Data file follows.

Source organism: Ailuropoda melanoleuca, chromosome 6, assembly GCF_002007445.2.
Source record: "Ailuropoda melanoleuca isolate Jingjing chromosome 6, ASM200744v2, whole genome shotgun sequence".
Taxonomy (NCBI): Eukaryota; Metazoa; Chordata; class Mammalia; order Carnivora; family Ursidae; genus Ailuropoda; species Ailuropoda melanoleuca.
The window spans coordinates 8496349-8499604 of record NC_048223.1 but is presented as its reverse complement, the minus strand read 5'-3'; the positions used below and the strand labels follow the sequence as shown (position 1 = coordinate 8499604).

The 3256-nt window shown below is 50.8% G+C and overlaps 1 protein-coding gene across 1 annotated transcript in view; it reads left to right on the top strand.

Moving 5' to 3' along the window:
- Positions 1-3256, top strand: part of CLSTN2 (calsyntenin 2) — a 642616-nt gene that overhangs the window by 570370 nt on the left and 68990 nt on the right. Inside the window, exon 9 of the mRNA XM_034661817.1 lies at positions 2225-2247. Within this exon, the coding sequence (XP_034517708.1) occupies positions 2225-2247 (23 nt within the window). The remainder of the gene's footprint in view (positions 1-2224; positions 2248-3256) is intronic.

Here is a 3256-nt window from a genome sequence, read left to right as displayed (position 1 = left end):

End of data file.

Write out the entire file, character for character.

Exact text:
Source organism: Ailuropoda melanoleuca, chromosome 6, assembly GCF_002007445.2.
Source record: "Ailuropoda melanoleuca isolate Jingjing chromosome 6, ASM200744v2, whole genome shotgun sequence".
Taxonomy (NCBI): Eukaryota; Metazoa; Chordata; class Mammalia; order Carnivora; family Ursidae; genus Ailuropoda; species Ailuropoda melanoleuca.
The window spans coordinates 8496349-8499604 of record NC_048223.1 but is presented as its reverse complement, the minus strand read 5'-3'; the positions used below and the strand labels follow the sequence as shown (position 1 = coordinate 8499604).

The 3256-nt window shown below is 50.8% G+C and overlaps 1 protein-coding gene across 1 annotated transcript in view; it reads left to right on the top strand.

Moving 5' to 3' along the window:
- Positions 1-3256, top strand: part of CLSTN2 (calsyntenin 2) — a 642616-nt gene that overhangs the window by 570370 nt on the left and 68990 nt on the right. Inside the window, exon 9 of the mRNA XM_034661817.1 lies at positions 2225-2247. Within this exon, the coding sequence (XP_034517708.1) occupies positions 2225-2247 (23 nt within the window). The remainder of the gene's footprint in view (positions 1-2224; positions 2248-3256) is intronic.

Here is a 3256-nt window from a genome sequence, read left to right as displayed (position 1 = left end):